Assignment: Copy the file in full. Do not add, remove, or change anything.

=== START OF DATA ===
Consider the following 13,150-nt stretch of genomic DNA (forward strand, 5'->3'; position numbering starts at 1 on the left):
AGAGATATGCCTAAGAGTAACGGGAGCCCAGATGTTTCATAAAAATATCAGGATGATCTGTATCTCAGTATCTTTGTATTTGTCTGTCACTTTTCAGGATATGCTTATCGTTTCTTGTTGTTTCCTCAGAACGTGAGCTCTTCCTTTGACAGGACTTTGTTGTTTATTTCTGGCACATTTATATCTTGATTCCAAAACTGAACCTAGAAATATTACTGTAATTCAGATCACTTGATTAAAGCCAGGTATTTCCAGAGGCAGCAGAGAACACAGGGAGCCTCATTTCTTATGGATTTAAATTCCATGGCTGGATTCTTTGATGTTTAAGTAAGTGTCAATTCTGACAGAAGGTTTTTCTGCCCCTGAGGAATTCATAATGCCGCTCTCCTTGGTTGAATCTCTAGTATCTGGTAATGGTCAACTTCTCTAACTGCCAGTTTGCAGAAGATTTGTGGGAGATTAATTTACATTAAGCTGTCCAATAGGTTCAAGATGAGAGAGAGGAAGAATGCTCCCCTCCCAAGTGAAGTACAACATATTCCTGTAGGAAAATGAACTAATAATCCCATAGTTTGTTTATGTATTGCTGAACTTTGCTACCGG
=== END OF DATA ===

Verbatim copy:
Consider the following 13,150-nt stretch of genomic DNA (forward strand, 5'->3'; position numbering starts at 1 on the left):
AGAGATATGCCTAAGAGTAACGGGAGCCCAGATGTTTCATAAAAATATCAGGATGATCTGTATCTCAGTATCTTTGTATTTGTCTGTCACTTTTCAGGATATGCTTATCGTTTCTTGTTGTTTCCTCAGAACGTGAGCTCTTCCTTTGACAGGACTTTGTTGTTTATTTCTGGCACATTTATATCTTGATTCCAAAACTGAACCTAGAAATATTACTGTAATTCAGATCACTTGATTAAAGCCAGGTATTTCCAGAGGCAGCAGAGAACACAGGGAGCCTCATTTCTTATGGATTTAAATTCCATGGCTGGATTCTTTGATGTTTAAGTAAGTGTCAATTCTGACAGAAGGTTTTTCTGCCCCTGAGGAATTCATAATGCCGCTCTCCTTGGTTGAATCTCTAGTATCTGGTAATGGTCAACTTCTCTAACTGCCAGTTTGCAGAAGATTTGTGGGAGATTAATTTACATTAAGCTGTCCAATAGGTTCAAGATGAGAGAGAGGAAGAATGCTCCCCTCCCAAGTGAAGTACAACATATTCCTGTAGGAAAATGAACTAATAATCCCATAGTTTGTTTATGTATTGCTGAACTTTGCTACCGG